A large, yellow and black bumble bee hopped from one catnip blossom to the next. I scanned the garden, happily breathing in its lovely, earthy smell. The unseasonably warm weather made the greenhouse garden look as if it was September. Nothing was frost damaged. In the first row, beautiful fat chrysanthemum bushes bloomed in, yellow, purple, and rust. The lavender plant, red and white geraniums, pink petunias and red tea roses were all blooming as if it was a summer day.
Whenever I had time the last week or two, I’d worked at preparing the garden for the winter. One day I pulled up the beans and cucumbers. On another day I took down the cucumber support fence and pulled up the pink flowering buckwheat. Today, I planned to dig my sweet potatoes and pick cherry tomatoes.
Progress is slow because my left knee has been hurting, and I’m a firm believer retired people should never be rushed. Out of necessity I’ve learned to work while sitting on a garden stool. Placing the stool firmly next to the first vined plant, I sank down on the seat. Not wanting to damage the irrigation line, I carefully inserted a small shovel into the ground alongside the sweet potato and pried up. Letting go of the shovel, I gathered all the vines near the loosened soil and pulled.
First came the disappointment. There were no large tubers attached to the stem, then came the frustration. The plant had long vines intertwined with every other sweet potato vine in the garden. Why I have a long-held dislike of digging potatoes came rushing back to me. It’s hard work with a low satisfaction rate.
Sweet potatoes are nastier to dig than regular potatoes because they put out huge runner roots. Their tubers are supposed to be right below the stem, but often I must dig deeper to find them. It’s easy to accidentally cut a sweet potato with the shovel blade, too. I always suspect I’m not finding everything there is to harvest.
I looked down into my first hole. One of the runner roots dangling out one side was the size of a fat kindergarten crayon and almost big enough to eat. I hesitated because sometimes the long thin roots are stringy. Wanting to see how far the root grew away from the plant base, I moved my stool backwards and pushed the shovel into the ground again. The further the root grew away from the plant, the bigger the root became. This defied all rational guidelines. A drop of sweat fell from my chin into the hole. Another one fell from my right temple.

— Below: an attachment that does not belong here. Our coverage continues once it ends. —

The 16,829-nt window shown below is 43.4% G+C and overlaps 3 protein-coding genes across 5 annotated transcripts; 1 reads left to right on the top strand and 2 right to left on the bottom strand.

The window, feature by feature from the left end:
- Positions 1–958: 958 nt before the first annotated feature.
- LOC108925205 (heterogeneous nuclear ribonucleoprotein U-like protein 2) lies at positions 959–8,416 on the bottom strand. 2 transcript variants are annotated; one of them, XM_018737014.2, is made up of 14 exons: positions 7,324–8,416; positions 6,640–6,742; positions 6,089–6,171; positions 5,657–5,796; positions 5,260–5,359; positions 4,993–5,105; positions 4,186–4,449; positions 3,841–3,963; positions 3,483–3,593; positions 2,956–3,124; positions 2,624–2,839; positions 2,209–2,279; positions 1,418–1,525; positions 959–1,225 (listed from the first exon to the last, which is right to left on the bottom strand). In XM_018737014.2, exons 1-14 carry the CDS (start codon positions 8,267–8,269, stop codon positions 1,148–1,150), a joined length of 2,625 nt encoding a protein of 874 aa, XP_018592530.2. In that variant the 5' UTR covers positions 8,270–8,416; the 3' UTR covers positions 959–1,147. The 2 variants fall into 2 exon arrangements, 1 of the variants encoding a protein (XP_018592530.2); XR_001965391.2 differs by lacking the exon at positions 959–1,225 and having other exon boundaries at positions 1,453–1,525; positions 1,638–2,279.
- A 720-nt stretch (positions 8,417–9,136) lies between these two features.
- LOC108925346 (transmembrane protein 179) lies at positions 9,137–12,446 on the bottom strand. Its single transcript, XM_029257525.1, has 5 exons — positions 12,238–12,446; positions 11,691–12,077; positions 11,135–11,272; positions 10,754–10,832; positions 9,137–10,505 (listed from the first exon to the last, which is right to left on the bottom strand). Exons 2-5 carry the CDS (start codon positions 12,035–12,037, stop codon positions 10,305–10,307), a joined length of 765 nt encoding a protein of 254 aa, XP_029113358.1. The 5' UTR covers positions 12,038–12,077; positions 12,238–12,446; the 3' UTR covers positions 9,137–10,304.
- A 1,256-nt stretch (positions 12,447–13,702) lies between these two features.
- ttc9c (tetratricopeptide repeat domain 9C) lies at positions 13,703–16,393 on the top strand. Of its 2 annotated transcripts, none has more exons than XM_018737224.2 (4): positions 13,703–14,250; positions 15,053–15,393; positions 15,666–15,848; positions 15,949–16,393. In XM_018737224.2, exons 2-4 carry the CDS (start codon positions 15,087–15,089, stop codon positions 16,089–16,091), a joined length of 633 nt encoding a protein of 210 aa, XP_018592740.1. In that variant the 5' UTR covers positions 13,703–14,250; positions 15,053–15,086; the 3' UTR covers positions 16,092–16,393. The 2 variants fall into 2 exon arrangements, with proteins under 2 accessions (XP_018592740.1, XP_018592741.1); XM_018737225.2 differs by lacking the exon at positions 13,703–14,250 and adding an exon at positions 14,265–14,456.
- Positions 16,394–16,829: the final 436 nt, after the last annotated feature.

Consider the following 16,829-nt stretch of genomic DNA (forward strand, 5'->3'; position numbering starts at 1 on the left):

Digging with gloved hands like a gopher so I didn’t slice the root with the shovel blade, I failed to find the rest of the root. Going back to using the shovel, I enlarged and deepened the hole without finding what I was looking for. More sweat fell from my face into the hole. Taking off my glasses, I wiped my face on the sleeve of my shirt and mumbled, “This vegetable should be called sweat potatoes instead of sweet potatoes.”
Abandoning the rest of the root, I moved my stool further down the row to the next plant. The stool tipped over as I lowered myself to sit. I sprawled awkwardly onto the freshly dug dirt.
Struggling back up onto my stool, I thought of my grandpa. He’d had one of his legs amputated. When he did garden work, my siblings told me he sat on a three-legged stool. They never mentioned if he had ever fallen off the stool.
Grumbling, I returned to work and found bigger roots under the next plant. Like the first plant, it also had fat roots running horizontally away from the plant six to eight inches underground.
The struggle to dig sweet potatoes is real. My left knee didn’t make it easier. When I completed my work in the garden that day, I happily showered and settled down for the evening. Phoning my daughter, I quipped, “I dug up my sweat potatoes today.”
My daughter answered, “You mean sweet potatoes?”
I harrumphed and pointed out, “They might be sweet to eat, but I sweat an awful lot when I have to dig them up.”